Stanford also adds a killer recruiting class. World U20 800 champ Roisin Willis and high school 800 record holder Juliette Whittaker are the headliners, though both are 800 specialists (Whittaker did finish 28th at Eastbay nationals last year, though). And the Cardinal also bring in two top-10 finishers at Eastbay in Riley Stewart (10:06 2-mile) and Caroline Wells (10:10 3200). This year’s team could still be a year away from title contention, but the future is very bright in Palo Alto.

7) Alabama

2021 finish: 15th   *Returners from NCAAs: 4/7 (lose #3, #5, #6)   *Coach: Will Palmer

Alabama finished 8th at the 2020 NCAA championships but slid back to 15th last fall. That’s what happens when you lose the NCAA 3rd-placer (Amaris Tyynismaa) to a high ankle sprain. Tyynismaa returned last spring and made it to NCAAs on the track (she finished 17th in the 5k), and while it remains to be seen whether she can return to the heights of two years ago, she should be a major contributor this fall.

“We’re really excited about how she ran toward the end of track season,” coach Will Palmer says. “Just making nationals was a big deal for her on the track. She ran 15:42 and we felt like she was trending back in the right direction, so she’s in a good spot now.”

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The Crimson Tide also return one of the most consistent runners in the NCAA in 2020 cross country champ Mercy Chelangat, who added the 10k title to her list of accolades in June. She should again be among the contenders for the individual crown in Stillwater, the site of her 2020 triumph. Add in Flomena Asekol (29th in ’21) and Bama has three potential All-Americans this fall.

To return to the top 10, however, Alabama will have to shore up its back end — its fourth and fifth scorers last year finished 193rd and 235th. Some new additions could help in that respect. Hilda Olemomoi stepped in as the team’s top finisher at the North Alabama Showcase on September 16, running 16:31 to finish 2nd overall. Transfer Elka Machan was 4th at the MAC champs for Ball State last year. And freshman Sam McDonnell finished 6th at the RunningLane champs last fall and ran a 4:38 mile at Newbury Park High School.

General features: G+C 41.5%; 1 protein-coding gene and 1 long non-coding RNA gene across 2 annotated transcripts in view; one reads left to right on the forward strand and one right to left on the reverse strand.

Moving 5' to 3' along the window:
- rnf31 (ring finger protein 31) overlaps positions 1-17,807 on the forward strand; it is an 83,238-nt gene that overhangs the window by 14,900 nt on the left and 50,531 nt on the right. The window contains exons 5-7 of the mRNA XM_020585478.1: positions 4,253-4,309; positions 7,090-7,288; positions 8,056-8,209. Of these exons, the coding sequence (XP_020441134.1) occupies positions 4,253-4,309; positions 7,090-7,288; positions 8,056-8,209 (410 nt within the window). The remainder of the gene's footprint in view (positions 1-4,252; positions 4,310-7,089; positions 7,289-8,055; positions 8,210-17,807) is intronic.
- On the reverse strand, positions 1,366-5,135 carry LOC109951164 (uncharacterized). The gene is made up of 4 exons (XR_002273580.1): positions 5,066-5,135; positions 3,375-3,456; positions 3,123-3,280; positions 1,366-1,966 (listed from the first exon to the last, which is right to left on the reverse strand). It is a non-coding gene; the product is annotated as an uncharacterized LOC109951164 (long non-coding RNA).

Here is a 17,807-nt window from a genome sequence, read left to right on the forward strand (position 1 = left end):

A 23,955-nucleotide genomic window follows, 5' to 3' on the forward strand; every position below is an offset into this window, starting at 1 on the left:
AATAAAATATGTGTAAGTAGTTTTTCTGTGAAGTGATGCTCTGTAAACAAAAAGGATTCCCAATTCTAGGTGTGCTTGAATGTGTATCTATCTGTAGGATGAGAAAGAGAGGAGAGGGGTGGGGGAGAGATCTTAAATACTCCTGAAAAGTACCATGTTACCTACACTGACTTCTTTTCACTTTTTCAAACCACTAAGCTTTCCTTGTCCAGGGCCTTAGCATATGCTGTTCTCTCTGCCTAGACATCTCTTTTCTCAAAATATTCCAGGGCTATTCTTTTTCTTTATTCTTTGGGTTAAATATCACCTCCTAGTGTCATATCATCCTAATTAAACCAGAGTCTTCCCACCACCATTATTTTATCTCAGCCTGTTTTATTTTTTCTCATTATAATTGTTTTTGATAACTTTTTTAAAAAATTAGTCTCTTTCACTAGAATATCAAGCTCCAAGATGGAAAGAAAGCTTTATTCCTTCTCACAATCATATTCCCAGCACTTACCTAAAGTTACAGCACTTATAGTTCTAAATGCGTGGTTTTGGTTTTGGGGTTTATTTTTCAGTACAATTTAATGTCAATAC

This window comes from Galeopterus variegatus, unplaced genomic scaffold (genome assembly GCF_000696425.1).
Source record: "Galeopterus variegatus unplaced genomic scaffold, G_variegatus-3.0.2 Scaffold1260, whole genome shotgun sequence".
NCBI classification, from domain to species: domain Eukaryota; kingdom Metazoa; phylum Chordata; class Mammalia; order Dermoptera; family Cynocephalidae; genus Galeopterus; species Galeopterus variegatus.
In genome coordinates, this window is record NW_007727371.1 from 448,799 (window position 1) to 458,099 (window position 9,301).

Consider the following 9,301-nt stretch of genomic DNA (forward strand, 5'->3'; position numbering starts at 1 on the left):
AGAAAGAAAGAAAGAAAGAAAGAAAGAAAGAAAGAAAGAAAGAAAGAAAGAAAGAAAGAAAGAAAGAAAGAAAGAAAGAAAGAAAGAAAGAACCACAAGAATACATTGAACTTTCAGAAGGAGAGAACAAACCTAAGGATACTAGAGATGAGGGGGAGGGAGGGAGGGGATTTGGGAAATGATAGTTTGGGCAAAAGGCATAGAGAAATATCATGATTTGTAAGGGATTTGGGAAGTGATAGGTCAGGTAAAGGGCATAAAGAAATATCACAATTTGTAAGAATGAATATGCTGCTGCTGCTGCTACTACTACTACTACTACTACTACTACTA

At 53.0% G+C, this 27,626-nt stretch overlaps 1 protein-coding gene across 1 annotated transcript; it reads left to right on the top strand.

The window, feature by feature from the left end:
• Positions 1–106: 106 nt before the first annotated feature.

If a couple of those women can finish in the 100-150 range and the lead trio do their jobs, this should be a top 10 team again.

8) BYU

2021 finish: 2nd   *Returners from NCAAs: 4/7 (lose #1, #2, #5)   *Coach: Diljeet Taylor

This is, BYU coach Diljeet Taylor admits, a different team from BYU squad that finished 2nd, 1st, and 2nd at the last three NCAA championships. Gone are NCAA champions Whittni Orton and Anna Camp, the backbone of their last two NCAA squads. But Taylor is excited to start a new journey with a young group of women and see where it takes her.

“This year we don’t have an entire idea of who’s gonna be there, so there’s a little mystery,” Taylor says. “Which is fun and exciting…In the past, there’s been a lot of pressure that starts in September. And now we can just put our heads down, work hard and see what ends up happening.”

BYU should still be good. All-American Aubrey Frentheway (39th last year) returns, as does McKenna Lee (41st & 46th at the last two NCAA championships). Lexy Halladay was running well for BYU last fall before an off day at NCAAs but qualified for NCAAs in the steeplechase on the track. Anna Martin ran 34:13 for 10k and Taylor has been impressed by what she’s seen from Carmen Alder, who ran 4:16 on the track in 2022 as a true freshman.

The Cougars should also be boosted by the addition of Jenna Hutchins, who set the high school 5,000m record of 15:37 in 2020 (since lowered by Natalie Cook). Hutchins enrolled early at BYU in January but didn’t race last spring as she adjusted to the college lifestyle. But she is healthy and Taylor says she will be a key part of the group moving forward.

“She’s in my top five, she works out with our top women,” Taylor says. “…It looks a lot different for every single person and there’s definitely an adjustment process for her that’s going to end up paying great dividends because we’re going to be patient with that adjustment. The great thing about Jenna is she’s gonna give 100% of what she has. We know that, she’s proven that in practice. I’ve never coached a more grateful woman.”

9) Arkansas

2021 finish: 8th   *Returners from NCAAs: 4/7 (lose #1, #3, #7)   *Coach: Lance Harter

Arkansas loses a couple of heavy hitters from last year in Lauren Gregory (19th) and Krissy Gear (43rd), but is better-positioned than most schools to replace them thanks to a pair of top recent recruits. Taylor Ewert, the 2019 NXN runner-up behind Katelyn Tuohy, broke her foot at the Dellinger Invite last fall and missed the rest of the 2021-22 campaign, but is back healthy now. And Sydney Thorvaldson, the 2020 Gatorade national cross country runner of the year, should also be back in action, though she’s been through some hiccups so far — she didn’t race last fall as she healed from a navicular stress fracture suffered in high school and has been more recently battling mono.